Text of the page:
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Three Leadership Lessons From ThunderCat CEO Tom Deierlein, A Former U.S. Army Major

Deierlein, who served during Operation Iraqi Freedom and received a Bronze Star and Purple Heart, emphasized the importance of communication, decisiveness and resilience in a keynote at the 2017 Best of Breed conference.

Clear communication, decisiveness and resilience are crucial characteristics of effective leaders -- ones that can help IT decision-makers better manage their teams and navigate an increasingly complex technology landscape, according to ThunderCat Technology CEO Tom Deierlein.

Deierlein, who spoke Tuesday at The Channel Company's 2017 Best of Breed conference in Atlanta, drew largely from his upbringing and his experience as a former U.S. Army Major as he shared his personal leadership philosophy with the solution provider and vendor executives in attendance. A West Point graduate, he was the eighth of nine kids in a large Catholic family who went on to earn Airborne Ranger status and later serve active duty in Baghdad, where he was a civil affairs officer during Operation Iraqi Freedom,

Deierlein's call sign in Baghdad, "ThunderCat 6," would ultimately inspire the name of the company he co-founded in 2008.

[Related: BoB 2017 Roundtable: Channel Execs Discuss Recurring Revenue, Expanding Wallet Share And The Ideal Partner ]

"We all decided to go with feline names, but all the cool ones like lion, tiger, jaguar, panther were gone in a heartbeat," he said on stage. "I'm like, 'What am I going to be, Ocelot 6?' I had never seen the cartoon. My driver showed me the logo of ThunderCat, and I'm like, 'It's over.'"

When he was recalled in 2005, after 12 years as an inactive member of the military, Deierlein recalled a planning exercise that taught him a valuable lesson before he was sent overseas. A group of 30 to 40 officers began putting symbols on a strategic map, and it quickly became clear that not everyone present understood every symbol, graphic or acronym other officers were using.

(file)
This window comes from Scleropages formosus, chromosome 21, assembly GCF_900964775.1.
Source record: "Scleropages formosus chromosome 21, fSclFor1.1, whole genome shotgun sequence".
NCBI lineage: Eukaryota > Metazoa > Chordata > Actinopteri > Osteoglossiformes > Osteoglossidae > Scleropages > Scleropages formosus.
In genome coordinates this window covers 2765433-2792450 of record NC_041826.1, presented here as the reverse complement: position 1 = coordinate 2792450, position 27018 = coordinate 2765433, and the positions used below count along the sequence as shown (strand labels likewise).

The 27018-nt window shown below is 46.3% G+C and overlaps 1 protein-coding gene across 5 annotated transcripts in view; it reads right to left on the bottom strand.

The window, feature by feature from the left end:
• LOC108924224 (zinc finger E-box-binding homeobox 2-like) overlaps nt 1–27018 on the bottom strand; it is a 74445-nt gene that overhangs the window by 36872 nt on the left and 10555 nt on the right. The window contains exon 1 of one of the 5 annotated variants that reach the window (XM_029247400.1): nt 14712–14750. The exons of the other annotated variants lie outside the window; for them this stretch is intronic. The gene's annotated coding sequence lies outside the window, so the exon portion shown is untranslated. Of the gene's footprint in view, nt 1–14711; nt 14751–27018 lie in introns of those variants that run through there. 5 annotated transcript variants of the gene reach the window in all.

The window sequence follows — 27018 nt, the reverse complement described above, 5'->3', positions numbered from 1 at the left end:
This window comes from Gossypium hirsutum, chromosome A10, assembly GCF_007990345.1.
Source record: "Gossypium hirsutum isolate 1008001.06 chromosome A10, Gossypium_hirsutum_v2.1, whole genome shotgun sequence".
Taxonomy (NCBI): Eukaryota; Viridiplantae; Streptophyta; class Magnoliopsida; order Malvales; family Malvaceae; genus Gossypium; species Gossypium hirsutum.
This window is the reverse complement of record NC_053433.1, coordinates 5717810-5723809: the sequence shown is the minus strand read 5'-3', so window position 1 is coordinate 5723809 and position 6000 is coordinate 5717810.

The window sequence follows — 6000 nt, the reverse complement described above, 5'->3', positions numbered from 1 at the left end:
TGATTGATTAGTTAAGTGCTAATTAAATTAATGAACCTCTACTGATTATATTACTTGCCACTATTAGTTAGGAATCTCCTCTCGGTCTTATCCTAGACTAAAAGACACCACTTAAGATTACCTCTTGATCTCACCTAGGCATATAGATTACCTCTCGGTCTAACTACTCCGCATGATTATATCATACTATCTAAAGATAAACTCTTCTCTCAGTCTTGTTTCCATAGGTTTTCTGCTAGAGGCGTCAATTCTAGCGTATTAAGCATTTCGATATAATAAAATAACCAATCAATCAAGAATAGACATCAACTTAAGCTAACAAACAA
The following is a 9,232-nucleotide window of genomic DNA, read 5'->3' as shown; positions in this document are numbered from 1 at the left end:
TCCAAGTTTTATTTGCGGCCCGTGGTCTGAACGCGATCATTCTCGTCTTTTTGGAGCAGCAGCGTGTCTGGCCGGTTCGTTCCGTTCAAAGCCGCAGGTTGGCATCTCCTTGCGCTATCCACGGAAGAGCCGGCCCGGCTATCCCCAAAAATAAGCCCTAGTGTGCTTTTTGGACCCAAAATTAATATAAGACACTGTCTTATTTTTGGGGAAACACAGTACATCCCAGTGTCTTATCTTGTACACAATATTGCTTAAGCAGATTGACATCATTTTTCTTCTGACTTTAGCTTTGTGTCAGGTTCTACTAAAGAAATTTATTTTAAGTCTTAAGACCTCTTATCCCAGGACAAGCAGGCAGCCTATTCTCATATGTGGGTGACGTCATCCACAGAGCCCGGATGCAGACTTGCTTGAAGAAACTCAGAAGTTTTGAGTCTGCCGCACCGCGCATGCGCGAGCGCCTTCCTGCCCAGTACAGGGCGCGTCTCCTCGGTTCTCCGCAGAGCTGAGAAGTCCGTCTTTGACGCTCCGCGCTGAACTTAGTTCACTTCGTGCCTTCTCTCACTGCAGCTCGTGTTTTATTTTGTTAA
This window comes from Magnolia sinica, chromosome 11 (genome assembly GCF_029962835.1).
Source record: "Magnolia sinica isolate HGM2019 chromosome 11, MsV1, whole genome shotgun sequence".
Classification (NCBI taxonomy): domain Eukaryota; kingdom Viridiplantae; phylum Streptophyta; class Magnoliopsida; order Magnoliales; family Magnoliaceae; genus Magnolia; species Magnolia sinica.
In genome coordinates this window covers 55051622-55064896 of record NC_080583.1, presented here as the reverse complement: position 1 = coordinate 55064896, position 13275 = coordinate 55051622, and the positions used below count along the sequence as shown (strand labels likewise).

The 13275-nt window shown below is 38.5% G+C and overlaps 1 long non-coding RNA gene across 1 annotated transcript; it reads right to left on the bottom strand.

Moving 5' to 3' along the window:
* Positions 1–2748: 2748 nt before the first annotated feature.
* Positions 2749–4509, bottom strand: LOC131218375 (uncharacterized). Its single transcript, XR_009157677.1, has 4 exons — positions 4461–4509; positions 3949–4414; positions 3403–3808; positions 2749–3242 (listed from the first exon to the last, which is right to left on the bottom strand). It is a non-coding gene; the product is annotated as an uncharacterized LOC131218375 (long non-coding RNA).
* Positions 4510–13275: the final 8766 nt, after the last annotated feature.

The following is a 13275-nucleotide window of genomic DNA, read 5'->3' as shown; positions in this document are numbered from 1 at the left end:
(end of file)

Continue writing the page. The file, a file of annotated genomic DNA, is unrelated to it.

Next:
A direct parallel between that ineffective communication and the IT channel exists, he said, because the industry tends to get caught up in its own vernacular.

"Data is actually useless and expensive until it becomes information, and it's most useful when it becomes actionable insights," Deierlein said. "I didn't want to have to go through 132 PowerPoint slides to know two things: What routes can I go on, and at what time? In the summer of 2006, the biggest danger in Baghdad was roadside bombs. I had nightmares about that."

A second tenet of Deierlein's leadership philosophy: Always be ready to decide and act.

He used the fast-evolving world of technology -- a volatile, uncertain, complex and ambiguous (VUCA) environment -- as an example. The rate of change can be paralyzing to the point where it overwhelms executives and other decision-makers. But competitors and customers have to deal with those same challenges, Deierlein said. By taking the time to seriously think through strategic decisions, solution providers can create true value for their customers.

"If you remain calm, think through things and bring order through chaos, you've become a real resource to partners and to customers," he said.

Deierlein's discussion also revolved around the benefits of becoming resilient in the face of failure.

In elementary school, Deierlein said he was cut from the basketball team because the school didn't have enough uniforms. Instead of his parents demanding the school let him on the team, Deierlein's father told him to approach the coach himself. After seven consecutive days of asking whether there was an extra uniform, the coach finally relented.

"My dad didn't fight that battle for me. He made me be the one to fight my own battle," Deierlein said.

Deierlein wrapped up his session by asking the audience to define a personal stance on leadership that addresses several aspects of how he or she would approach a management role.

Knowing what you believe in, how you'll carry out your responsibilities, what you expect of others and yourself, what you will demand, your priorities, pet peeves and willingness to hear feedback make for a thoughtful leader, he said, which is what all executives should strive to be.

"What people want to know from you is how you intend to lead. ... it's a lot of self-reflection, writing and rewriting," Deierlein said.

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